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Anonymising open data

December 6th, 2012 by Graham Attwell

Here is the next in our occasional series about open and linked data. I wrote in a previous post that we are worki8ngt on developing an application for visualising Labour market Information for use in careers guidance.

One of the major issues we face is the anonymity of the data. fairly obviously, the mo0re sources of data are linked, the more possible it may become to identify people through the data. The UK information Commissioner’s Office has recently published a code of practice on “Anonymisation: managing data protection risk” and set up an Anonymisation Network. In the foreword to the code of practice they say:

The UK is putting more and more data into the public domain.

The government’s open data agenda allows us to find out more than ever about the performance of public bodies. We can piece together a picture that gives us a far better understanding of how our society operates and how things could be improved. However, there is also a risk that we will be able to piece together a picture of individuals’ private lives too. With ever increasing amounts of personal information in the public domain, it is important that organisations have a structured and methodical approach to assessing the risks.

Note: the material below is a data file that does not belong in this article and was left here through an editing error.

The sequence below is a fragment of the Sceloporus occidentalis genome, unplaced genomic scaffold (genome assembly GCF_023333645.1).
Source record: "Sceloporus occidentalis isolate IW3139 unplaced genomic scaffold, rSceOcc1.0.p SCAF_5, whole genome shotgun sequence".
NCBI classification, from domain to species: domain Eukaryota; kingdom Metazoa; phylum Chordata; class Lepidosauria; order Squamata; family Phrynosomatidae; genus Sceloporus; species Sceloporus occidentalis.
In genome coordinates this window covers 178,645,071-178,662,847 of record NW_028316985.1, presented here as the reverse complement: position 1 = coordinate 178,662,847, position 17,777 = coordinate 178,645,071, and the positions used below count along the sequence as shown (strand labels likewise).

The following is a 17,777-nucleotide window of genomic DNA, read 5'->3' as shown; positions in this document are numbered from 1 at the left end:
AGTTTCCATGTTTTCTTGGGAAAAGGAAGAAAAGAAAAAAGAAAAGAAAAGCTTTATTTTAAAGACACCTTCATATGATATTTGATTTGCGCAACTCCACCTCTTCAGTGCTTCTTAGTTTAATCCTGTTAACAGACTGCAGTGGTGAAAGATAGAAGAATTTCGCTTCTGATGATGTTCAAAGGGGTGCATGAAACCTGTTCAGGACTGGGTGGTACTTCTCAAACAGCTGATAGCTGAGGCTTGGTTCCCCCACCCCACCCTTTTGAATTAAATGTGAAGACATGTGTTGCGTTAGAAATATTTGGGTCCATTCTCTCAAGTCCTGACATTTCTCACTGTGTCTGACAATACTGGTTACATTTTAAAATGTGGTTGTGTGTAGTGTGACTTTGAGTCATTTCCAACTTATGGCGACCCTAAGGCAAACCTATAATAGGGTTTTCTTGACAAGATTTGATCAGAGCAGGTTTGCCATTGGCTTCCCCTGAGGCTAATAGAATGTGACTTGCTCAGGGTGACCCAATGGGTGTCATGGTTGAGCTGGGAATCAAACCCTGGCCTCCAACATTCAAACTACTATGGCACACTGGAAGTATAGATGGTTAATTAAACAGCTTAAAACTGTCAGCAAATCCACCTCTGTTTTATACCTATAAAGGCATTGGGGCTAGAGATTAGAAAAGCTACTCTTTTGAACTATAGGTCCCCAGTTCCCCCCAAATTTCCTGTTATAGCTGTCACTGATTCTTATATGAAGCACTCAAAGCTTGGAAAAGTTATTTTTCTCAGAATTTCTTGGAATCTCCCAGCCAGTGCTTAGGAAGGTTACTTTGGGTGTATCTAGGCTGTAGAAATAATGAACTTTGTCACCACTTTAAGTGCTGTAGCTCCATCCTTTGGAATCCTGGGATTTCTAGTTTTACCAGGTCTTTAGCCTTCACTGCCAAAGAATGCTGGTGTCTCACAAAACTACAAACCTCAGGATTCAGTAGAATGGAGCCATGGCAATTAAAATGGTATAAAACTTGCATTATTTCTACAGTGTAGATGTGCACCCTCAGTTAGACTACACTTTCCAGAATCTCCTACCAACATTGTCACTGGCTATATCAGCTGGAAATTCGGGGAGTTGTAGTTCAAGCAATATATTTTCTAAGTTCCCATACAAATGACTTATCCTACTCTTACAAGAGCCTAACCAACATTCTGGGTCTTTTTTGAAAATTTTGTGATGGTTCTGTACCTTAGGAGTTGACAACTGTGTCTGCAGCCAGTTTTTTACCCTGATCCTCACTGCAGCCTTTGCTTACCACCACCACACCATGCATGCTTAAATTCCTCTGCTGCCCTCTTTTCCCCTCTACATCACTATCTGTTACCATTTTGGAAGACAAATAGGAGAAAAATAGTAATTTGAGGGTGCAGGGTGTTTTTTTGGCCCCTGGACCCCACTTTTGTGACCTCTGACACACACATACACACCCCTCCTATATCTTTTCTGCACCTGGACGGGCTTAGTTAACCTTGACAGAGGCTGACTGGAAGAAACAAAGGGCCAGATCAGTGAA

The key points about the code are listed as:

  • Data protection law does not apply to data rendered anonymous in such a way that the data subject is no longer identifiable. Fewer legal restrictions apply to anonymised data.
  • The anonymisation of personal data is possible and can help service society’s information needs in a privacy-friendly way.
  • The code will help all organisations that need to anonymise personal data, for whatever purpose.
  • The code will help you to identify the issues you need to consider to ensure the anonymisation of personal data is effective.
  • The code focuses on the legal tests required in the Data Protection Act
Particularly useful are the Appendices which presents a list of key anonymisation techniques, examples and case studies and a discussion of the advantages and disadvantages of each. These include:
  • Partial data removal
  • Data quarantining
  • Pseudonymisation
  • Aggregation
  • Derived data items and banding
The report is well worth reading for anyone interested in open and linked data – even if you are not from the UK. Note for some reason files are downloading with an ashx suffix. But if you just change this locally to pdf they will  open fine.
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